Intel Software Guard Extensions (SGX) are a set of security-related instruction codes that are built into some modern Intel CPUs. SGX allows user-level and operating system code to define enclaves – private regions of memory whose contents are protected and unable to be either read or saved by any outside process. SGX involves encryption by the CPU of a portion of memory and protects data via application isolation technology. In cryptography, SGX can be used to conceal proprietary algorithms and encryption keys. 

SGXs can be thought of as a black-box where no other application running on the same device can see inside regardless of privilege. From a security standpoint, this means that even if a malicious actor were to gain complete control of a system including root privileges, that actor would not be able to access data inside of this “black-box”. An Intel enclave is a form of user-level TEE which can provide both storage and execution – users can store sensitive information, as well as move sensitive portions of a program or an entire application inside.

The wolfCrypt FIPS validated cryptographic module has been validated while running inside an Intel SGX enclave and examples have been set up for both Linux and Windows environments. For more information, visit our blog post on wolfSSL and Intel SGX

Arm TrustZone technology offers an efficient, system-wide approach to security with hardware-enforced isolation built into the CPU. It provides the perfect starting point for establishing a device root of trust based on Platform Security Architecture (PSA) guidelines. TrustZone is used on billions of application processors to protect high-value code and data for diverse use cases including authentication, payment, content protection and enterprise. On application processors, TrustZone is frequently used to provide a security boundary for a GlobalPlatform Trusted Execution Environment.

wolfBoot provides support for secure boot on systems with a TEE. wolfBoot provides embedded developers with a code base that complies with the specification for the separation between secure and non-secure world, on those CPUs and microcontrollers that support it. On ARMv8 Cortex-A CPU and Cortex-M microcontrollers it is now possible to create a hardware-enforced separation between the two worlds, using the ARM TrustZone technology. For more information, read our blog post on wolfBoot support for ARM TrustZone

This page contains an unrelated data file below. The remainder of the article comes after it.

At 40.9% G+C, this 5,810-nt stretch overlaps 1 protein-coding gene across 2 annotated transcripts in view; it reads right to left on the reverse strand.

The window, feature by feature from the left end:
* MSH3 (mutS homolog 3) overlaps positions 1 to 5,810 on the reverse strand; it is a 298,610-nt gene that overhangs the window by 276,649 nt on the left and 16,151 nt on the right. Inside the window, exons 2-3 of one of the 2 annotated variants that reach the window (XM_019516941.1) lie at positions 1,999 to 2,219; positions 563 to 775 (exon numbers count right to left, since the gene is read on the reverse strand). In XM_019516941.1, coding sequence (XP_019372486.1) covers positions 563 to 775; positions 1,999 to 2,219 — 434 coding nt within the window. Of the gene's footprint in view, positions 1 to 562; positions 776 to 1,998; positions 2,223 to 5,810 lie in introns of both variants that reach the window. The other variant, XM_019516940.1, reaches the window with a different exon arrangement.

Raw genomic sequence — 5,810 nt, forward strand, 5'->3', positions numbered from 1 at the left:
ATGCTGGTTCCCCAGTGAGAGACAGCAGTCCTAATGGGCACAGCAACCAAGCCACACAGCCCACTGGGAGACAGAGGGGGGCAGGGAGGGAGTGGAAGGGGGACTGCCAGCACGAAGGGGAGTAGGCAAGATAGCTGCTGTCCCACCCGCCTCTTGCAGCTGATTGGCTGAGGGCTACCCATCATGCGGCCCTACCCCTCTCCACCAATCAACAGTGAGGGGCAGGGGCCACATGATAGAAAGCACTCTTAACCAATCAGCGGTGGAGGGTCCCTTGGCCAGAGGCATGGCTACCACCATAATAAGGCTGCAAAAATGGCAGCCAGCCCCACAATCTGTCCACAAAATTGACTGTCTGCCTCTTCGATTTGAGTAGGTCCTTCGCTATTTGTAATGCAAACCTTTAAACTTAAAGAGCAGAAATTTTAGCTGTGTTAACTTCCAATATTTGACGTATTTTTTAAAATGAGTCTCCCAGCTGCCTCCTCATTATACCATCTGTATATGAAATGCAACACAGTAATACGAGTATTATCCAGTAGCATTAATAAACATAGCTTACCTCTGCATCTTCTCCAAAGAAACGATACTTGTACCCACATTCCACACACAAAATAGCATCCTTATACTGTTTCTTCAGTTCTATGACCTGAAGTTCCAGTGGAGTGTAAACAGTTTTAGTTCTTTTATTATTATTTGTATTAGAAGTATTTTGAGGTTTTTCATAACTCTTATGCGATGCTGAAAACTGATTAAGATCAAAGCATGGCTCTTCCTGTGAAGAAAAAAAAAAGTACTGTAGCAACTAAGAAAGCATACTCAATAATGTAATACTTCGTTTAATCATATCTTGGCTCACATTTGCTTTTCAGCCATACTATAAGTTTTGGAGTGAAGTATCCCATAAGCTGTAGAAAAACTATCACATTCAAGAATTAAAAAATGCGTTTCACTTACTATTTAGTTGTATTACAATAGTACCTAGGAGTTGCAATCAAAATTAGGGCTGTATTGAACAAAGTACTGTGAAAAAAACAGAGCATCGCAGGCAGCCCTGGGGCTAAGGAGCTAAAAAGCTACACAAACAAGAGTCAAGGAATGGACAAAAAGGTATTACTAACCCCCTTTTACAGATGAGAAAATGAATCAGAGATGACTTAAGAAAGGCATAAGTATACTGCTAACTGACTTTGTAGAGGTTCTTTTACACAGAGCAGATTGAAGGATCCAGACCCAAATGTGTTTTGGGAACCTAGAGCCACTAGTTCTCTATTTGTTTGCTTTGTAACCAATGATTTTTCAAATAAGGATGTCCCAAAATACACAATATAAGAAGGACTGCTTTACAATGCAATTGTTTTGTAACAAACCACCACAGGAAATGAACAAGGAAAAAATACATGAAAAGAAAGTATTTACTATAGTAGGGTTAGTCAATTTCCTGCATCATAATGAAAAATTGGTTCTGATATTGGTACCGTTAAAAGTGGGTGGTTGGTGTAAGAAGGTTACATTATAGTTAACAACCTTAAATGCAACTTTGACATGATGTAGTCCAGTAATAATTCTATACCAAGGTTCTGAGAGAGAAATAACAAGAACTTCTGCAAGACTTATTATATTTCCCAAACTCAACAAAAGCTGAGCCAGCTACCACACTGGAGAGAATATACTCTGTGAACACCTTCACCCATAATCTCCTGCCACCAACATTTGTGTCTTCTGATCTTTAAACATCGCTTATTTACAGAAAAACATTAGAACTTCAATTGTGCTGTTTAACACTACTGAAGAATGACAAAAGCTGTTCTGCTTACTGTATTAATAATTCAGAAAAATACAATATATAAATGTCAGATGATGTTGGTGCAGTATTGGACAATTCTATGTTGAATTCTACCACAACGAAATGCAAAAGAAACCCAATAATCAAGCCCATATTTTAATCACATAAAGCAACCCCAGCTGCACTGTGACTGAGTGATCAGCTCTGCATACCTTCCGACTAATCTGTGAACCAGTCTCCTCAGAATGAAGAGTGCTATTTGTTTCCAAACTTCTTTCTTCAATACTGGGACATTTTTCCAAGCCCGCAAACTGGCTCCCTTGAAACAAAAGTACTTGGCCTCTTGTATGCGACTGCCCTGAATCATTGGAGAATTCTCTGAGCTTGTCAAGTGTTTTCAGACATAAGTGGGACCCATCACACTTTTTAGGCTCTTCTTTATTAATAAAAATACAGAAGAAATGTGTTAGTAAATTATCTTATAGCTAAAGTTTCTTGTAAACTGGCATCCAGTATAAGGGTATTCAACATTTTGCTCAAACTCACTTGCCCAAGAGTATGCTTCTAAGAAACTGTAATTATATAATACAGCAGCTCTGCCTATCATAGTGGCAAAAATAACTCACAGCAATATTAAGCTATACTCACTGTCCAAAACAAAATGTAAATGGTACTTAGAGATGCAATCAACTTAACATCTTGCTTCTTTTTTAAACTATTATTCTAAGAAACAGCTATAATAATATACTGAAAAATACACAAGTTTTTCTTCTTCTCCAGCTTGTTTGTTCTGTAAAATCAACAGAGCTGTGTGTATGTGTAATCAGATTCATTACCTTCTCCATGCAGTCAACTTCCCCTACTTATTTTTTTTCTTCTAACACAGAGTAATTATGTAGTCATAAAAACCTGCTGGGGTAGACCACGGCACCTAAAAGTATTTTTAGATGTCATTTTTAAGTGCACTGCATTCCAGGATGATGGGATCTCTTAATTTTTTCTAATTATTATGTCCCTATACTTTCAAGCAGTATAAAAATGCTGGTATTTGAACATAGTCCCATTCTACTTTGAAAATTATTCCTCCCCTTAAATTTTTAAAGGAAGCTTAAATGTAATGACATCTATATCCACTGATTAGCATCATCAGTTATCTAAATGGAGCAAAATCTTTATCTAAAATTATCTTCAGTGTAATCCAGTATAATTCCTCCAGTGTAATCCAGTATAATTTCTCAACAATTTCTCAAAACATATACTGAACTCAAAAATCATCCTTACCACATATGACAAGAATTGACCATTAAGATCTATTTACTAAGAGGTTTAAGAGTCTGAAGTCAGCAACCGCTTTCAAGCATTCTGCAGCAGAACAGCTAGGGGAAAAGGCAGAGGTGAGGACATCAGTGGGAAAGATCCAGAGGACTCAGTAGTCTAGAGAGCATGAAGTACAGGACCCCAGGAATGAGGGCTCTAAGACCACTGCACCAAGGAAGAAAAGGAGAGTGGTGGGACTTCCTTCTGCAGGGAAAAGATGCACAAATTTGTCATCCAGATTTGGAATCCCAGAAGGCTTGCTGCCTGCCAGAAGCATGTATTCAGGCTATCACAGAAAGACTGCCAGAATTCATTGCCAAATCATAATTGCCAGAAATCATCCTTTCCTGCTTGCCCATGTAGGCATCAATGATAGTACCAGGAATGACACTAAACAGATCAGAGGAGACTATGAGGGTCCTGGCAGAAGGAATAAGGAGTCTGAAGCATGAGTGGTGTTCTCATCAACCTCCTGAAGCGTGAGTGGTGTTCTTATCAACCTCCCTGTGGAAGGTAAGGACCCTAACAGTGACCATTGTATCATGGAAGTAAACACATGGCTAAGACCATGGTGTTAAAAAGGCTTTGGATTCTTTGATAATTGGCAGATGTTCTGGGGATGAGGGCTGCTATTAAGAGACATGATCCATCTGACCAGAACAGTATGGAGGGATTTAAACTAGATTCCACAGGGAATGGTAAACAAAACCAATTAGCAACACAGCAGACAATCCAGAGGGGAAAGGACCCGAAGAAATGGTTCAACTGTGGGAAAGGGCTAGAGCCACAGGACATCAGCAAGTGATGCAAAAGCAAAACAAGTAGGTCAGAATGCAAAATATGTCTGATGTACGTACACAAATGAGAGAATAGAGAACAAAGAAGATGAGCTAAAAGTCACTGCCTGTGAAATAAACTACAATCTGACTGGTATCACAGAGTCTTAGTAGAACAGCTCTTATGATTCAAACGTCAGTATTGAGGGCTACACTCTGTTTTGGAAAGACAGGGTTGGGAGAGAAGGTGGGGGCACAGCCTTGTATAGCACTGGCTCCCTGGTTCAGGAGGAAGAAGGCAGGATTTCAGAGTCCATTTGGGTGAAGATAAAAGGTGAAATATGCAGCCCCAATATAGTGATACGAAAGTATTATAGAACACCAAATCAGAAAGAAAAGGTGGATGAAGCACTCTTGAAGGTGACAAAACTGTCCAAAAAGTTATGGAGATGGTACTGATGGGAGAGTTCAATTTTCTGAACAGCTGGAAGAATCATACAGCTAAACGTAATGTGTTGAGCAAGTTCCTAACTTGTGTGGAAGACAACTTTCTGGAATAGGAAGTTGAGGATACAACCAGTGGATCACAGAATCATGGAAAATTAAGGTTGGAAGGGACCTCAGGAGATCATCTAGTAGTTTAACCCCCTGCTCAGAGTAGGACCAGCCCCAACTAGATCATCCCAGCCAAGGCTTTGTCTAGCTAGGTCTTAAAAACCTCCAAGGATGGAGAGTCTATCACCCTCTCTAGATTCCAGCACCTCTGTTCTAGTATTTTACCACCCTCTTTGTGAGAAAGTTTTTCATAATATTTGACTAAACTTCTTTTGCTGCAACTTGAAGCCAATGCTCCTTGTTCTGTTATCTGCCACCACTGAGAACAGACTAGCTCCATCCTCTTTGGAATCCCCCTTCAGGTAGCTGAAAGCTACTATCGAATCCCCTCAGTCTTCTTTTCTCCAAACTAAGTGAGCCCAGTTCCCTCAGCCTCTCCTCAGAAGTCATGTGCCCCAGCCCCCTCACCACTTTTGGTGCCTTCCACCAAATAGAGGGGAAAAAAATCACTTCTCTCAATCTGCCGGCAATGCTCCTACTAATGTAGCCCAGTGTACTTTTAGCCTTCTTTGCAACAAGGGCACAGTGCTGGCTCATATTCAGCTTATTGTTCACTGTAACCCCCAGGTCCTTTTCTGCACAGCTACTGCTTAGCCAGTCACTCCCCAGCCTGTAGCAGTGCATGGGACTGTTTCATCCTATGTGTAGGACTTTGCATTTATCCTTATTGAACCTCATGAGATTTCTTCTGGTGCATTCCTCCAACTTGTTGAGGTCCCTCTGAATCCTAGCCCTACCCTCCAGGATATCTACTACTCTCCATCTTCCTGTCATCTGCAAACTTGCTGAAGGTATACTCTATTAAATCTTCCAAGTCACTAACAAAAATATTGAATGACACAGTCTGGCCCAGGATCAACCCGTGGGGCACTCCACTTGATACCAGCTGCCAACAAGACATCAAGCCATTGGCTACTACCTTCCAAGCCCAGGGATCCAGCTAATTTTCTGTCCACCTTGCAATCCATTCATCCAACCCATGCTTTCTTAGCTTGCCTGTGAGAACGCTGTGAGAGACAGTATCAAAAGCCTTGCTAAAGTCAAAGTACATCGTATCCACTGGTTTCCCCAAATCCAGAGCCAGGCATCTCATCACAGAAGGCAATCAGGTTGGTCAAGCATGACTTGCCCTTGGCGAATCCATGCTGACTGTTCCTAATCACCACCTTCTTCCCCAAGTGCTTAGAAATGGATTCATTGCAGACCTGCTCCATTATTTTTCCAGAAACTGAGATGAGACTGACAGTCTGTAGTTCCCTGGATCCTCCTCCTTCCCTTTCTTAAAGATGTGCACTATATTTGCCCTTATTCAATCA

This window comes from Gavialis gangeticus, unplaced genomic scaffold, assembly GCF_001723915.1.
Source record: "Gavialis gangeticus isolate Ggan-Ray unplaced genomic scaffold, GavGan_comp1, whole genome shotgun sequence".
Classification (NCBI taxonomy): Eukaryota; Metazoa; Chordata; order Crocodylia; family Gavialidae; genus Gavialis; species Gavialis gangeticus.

Secure Element/Hardware Root of Trust

Hardware root of trust prevents simulation of hardware with user-controlled software, using a set of private keys used for cryptographic functions that are embedded directly into the chip during manufacturing. These keys cannot be changed, even after device resets, and have public counterparts kept in a manufacturer database. The public key is used to verify a digital signature of trusted vendor-controlled firmware (such as secure enclaves in SGX), which is then used in remote attestation.

Hardware root of trust also enables a secure boot process, using hardware that makes it immune from malware attacks. It can be used on its own or implemented as a security module within a processor or a system on chip (SoC).

Secure element refers to secure solutions like STSAFE, ATECC608, and hardware roots of trust without the standard TPM interface. Secure elements are unique in terms of interface.

A secure element is a tamper-resistant hardware platform, capable of securely hosting applications and storing confidential and cryptographic data. It provides a highly-secure environment that protects user credentials. Secure element features include:

  • Detection of hacking and modification attempts
  • Creation of a Root of Trust (RoT) platform for encryption systems
  • Secure memory for storing private encryption keys and other sensitive information
  • Secure random number generation
  • Generation of encryption keys

The wolfTPM library provides APIs to access TPM 2.0 compatible secure elements. 


HSM, TPM, Secure Enclave, and Secure Element/Hardware Root of Trust all have the same function, which is to securely store keys, and securely execute cryptographic operations. The difference is that they’re all uniquely named. wolfSSL provides products that support all different schemes to best fit your cryptographic needs!

Questions? Contact our team at facts@wolfssl.com.